Feb. 22, 2018 —
We determined whether Defense Commissary Agency (DeCA) officials provided effective oversight of the fresh fruits and vegetables contracts for Japan and South Korea in accordance with Federal and DoD contracting policies.
DeCA officials awarded a $55.1 million contract with an effective date of November 2015, to provide produce to 25 commissaries in Japan and South Korea. The prime contractor awarded two subcontracts to provide support for the produce contract—one for Japan in June 2016 and one for South Korea in July 2016.
In April 2017, the prime contractor transferred the South Korea part of the prime contract to the South Korea subcontractor, and DeCA officials awarded a new contract to support South Korea produce operations. Additionally, in September 2017, the prime contractor transferred the Japan part of the contract to the Japan subcontractor, and DeCA officials awarded a new contract to support Japan produce operations. As a result, there were separate produce contracts for Japan and for South Korea.
The contractors were required to conduct monthly market basket surveys (surveys) in Japan and South Korea to compare the average prices paid by the commissary customer to the average prices paid by customers at private retail stores for the same or comparable items. The survey for
Japan included one for mainland Japan and one for Okinawa. Additionally, DeCA personnel were required to report non-conforming produce on a produce inspection worksheet; and request a price adjustment or credit for the non-conforming produce that is carried forward to the total voucher payment. Non-conforming produce are defective in appearance and do not meet contract quality requirements. Further, the produce contract required a 98-percent fill rate, which DeCA personnel calculated for each delivery by comparing the number of produce cases ordered to the number of produce cases the contractors delivered.
DeCA officials did not provide effective oversight of the produce contracts for Japan and South Korea. Specifically, DeCA personnel did not verify produce prices for 35 high-volume core items on the surveys submitted by the contractors. High-volume core items, established by the contracts, are mainstream produce items in the typical American diet, such as apples, bananas, carrots, and tomatoes. This occurred because DeCA did not have policies and procedures defining how the personnel should oversee the surveys. Additionally, DeCA personnel did not receive training on the contractual survey requirements. As a result, commissary customers may not have received the required contractual savings amount for produce because DeCA officials did not know whether the contractors met the price savings requirements. The contracts required that 35 high-volume core items cost customers 30 percent less than local Japanese market prices and 34 percent less than local South Korean market prices. In May 2017, we reviewed the contractor’s Japan survey and identified price savings were only 13.9 percent.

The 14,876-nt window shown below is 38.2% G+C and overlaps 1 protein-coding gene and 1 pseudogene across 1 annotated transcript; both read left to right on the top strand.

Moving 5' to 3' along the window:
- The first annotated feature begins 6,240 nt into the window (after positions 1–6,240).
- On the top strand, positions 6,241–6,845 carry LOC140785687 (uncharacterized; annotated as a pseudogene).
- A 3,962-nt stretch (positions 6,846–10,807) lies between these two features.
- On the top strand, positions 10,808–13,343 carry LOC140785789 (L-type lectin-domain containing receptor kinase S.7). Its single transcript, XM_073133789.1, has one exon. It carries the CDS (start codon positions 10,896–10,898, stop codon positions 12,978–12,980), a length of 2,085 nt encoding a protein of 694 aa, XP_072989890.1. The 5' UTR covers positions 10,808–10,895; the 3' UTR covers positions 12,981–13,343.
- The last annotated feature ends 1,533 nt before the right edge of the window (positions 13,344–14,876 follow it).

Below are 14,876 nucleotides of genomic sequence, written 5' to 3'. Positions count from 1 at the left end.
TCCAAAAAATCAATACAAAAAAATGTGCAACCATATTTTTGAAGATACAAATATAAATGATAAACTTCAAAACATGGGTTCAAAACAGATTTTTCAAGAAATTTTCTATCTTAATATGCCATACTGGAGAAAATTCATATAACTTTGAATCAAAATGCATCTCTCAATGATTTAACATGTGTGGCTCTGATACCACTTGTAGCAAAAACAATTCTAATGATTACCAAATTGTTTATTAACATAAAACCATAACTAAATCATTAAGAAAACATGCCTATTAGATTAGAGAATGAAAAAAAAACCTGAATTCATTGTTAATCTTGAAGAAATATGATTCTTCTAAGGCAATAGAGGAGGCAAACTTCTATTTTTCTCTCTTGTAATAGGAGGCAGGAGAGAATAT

DeCA personnel also did not accurately calculate credits for non-conforming produce on 29 of 84 produce inspection worksheets we reviewed. This occurred because DeCA officials did not verify that information supporting the credits—including the case price, pack size, cases received, units received, percent case credited, and amount to be credited—was correct before processing voucher payments on the contracts. As a result, 27 vouchers submitted for payment, valued at $2.5 million, were not fully supported.
Further, DeCA personnel did not accurately calculate fill rate percentages. This occurred because DeCA did not have policies and procedures defining how personnel should calculate contract fill rates or policies and procedures requiring personnel to verify fill rate calculations. As a result, commissary customers may not have had the opportunity to purchase the quantity and variety of produce required under the contract. Additionally, officials used inaccurate fill rates to document contract performance, which resulted in incorrect daily fill rate reports.
In addition to these findings, we observed security concerns with produce storage and transportation during a site visit to the Japan food storage warehouse in May 2017. Specifically, we identified that the main gate was unlocked and open, no one checked identification, and storage coolers did not have controlled access and were not locked. Trucks delivering produce did not have any security seals to deter unwanted entry and monitor driver access. The doors had only a lock on the door and the driver controlled the key. Air Force regulations state that, to mitigate introduction of contaminants into the food supply chain, agencies should incorporate seals on locked containers. As a result, produce could become contaminated and DeCA officials have no assurance that the contractor maintained chain of custody during transportation.